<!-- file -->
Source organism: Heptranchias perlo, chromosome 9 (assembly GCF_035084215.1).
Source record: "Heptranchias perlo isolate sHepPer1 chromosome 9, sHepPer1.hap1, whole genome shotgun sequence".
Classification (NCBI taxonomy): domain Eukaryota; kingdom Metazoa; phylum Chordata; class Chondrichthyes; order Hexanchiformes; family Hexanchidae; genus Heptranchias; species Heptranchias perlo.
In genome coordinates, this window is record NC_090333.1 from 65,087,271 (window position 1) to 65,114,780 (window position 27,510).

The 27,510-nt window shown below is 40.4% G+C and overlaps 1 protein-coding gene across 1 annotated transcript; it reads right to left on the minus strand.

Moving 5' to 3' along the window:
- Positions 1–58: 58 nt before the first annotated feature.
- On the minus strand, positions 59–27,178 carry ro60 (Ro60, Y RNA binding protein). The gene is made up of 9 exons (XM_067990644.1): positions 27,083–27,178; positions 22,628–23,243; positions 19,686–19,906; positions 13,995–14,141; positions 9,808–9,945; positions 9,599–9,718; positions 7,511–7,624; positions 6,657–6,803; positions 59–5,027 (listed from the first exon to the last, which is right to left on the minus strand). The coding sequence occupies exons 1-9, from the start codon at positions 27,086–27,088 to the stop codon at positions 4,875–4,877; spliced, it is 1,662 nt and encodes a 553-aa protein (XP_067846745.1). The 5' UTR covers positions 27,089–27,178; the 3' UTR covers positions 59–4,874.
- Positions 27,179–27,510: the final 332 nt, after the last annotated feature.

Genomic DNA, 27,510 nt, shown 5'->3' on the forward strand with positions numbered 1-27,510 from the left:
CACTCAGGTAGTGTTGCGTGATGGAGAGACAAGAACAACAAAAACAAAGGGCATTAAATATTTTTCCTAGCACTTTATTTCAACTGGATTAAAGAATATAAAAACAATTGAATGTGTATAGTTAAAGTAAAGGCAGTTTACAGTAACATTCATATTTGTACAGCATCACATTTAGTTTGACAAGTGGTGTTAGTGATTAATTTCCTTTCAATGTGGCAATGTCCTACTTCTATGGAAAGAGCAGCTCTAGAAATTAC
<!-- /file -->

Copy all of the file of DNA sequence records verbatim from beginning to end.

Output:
Source organism: Heptranchias perlo, chromosome 9 (assembly GCF_035084215.1).
Source record: "Heptranchias perlo isolate sHepPer1 chromosome 9, sHepPer1.hap1, whole genome shotgun sequence".
Classification (NCBI taxonomy): domain Eukaryota; kingdom Metazoa; phylum Chordata; class Chondrichthyes; order Hexanchiformes; family Hexanchidae; genus Heptranchias; species Heptranchias perlo.
In genome coordinates, this window is record NC_090333.1 from 65,087,271 (window position 1) to 65,114,780 (window position 27,510).

The 27,510-nt window shown below is 40.4% G+C and overlaps 1 protein-coding gene across 1 annotated transcript; it reads right to left on the minus strand.

Moving 5' to 3' along the window:
- Positions 1–58: 58 nt before the first annotated feature.
- On the minus strand, positions 59–27,178 carry ro60 (Ro60, Y RNA binding protein). The gene is made up of 9 exons (XM_067990644.1): positions 27,083–27,178; positions 22,628–23,243; positions 19,686–19,906; positions 13,995–14,141; positions 9,808–9,945; positions 9,599–9,718; positions 7,511–7,624; positions 6,657–6,803; positions 59–5,027 (listed from the first exon to the last, which is right to left on the minus strand). The coding sequence occupies exons 1-9, from the start codon at positions 27,086–27,088 to the stop codon at positions 4,875–4,877; spliced, it is 1,662 nt and encodes a 553-aa protein (XP_067846745.1). The 5' UTR covers positions 27,089–27,178; the 3' UTR covers positions 59–4,874.
- Positions 27,179–27,510: the final 332 nt, after the last annotated feature.

Genomic DNA, 27,510 nt, shown 5'->3' on the forward strand with positions numbered 1-27,510 from the left:
CACTCAGGTAGTGTTGCGTGATGGAGAGACAAGAACAACAAAAACAAAGGGCATTAAATATTTTTCCTAGCACTTTATTTCAACTGGATTAAAGAATATAAAAACAATTGAATGTGTATAGTTAAAGTAAAGGCAGTTTACAGTAACATTCATATTTGTACAGCATCACATTTAGTTTGACAAGTGGTGTTAGTGATTAATTTCCTTTCAATGTGGCAATGTCCTACTTCTATGGAAAGAGCAGCTCTAGAAATTAC